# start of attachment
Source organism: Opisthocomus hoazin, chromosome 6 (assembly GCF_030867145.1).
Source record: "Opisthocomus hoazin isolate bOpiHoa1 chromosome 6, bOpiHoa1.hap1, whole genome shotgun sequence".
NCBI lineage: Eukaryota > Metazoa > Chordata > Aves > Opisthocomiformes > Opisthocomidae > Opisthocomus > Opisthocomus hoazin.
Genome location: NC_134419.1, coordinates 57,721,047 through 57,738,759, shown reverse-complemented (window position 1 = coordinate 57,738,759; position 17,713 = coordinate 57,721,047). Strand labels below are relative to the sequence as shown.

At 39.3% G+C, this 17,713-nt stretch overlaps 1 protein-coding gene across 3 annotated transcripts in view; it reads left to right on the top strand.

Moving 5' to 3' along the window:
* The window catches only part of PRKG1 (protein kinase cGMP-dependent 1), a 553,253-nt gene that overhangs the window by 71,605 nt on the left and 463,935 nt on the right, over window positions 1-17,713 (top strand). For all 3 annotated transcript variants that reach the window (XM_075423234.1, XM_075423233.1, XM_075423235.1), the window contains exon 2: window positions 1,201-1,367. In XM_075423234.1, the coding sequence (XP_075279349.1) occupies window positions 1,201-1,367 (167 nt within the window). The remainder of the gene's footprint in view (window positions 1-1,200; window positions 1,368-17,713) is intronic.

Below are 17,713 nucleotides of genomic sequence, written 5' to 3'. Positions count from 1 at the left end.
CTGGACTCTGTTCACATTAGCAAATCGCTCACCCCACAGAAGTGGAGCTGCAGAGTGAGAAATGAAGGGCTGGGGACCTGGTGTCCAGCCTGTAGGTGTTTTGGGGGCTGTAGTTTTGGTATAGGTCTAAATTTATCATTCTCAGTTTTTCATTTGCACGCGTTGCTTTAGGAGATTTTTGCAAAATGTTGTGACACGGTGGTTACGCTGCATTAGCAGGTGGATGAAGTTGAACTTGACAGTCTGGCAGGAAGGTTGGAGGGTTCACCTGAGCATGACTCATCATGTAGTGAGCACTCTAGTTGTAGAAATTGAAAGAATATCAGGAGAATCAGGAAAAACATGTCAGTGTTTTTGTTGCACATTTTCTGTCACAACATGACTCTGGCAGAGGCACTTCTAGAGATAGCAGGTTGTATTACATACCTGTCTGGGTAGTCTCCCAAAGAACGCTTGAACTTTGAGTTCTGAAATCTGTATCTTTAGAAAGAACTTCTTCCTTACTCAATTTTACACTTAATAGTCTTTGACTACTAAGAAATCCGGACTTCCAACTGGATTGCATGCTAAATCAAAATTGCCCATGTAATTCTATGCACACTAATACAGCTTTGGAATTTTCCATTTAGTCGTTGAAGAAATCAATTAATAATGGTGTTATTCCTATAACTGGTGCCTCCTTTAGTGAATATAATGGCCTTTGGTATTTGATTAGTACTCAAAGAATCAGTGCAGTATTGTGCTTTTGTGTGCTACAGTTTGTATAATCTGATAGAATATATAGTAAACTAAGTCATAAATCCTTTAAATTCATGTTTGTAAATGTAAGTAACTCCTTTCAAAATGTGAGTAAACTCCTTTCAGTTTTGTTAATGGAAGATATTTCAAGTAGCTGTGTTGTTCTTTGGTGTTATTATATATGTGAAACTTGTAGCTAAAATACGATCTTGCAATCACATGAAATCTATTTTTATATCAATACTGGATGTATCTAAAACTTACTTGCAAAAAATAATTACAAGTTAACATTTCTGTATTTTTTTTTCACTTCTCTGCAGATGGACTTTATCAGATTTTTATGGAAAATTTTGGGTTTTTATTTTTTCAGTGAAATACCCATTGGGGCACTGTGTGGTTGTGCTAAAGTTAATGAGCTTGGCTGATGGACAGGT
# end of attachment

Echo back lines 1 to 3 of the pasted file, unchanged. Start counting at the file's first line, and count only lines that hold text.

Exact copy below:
Source organism: Opisthocomus hoazin, chromosome 6 (assembly GCF_030867145.1).
Source record: "Opisthocomus hoazin isolate bOpiHoa1 chromosome 6, bOpiHoa1.hap1, whole genome shotgun sequence".
NCBI lineage: Eukaryota > Metazoa > Chordata > Aves > Opisthocomiformes > Opisthocomidae > Opisthocomus > Opisthocomus hoazin.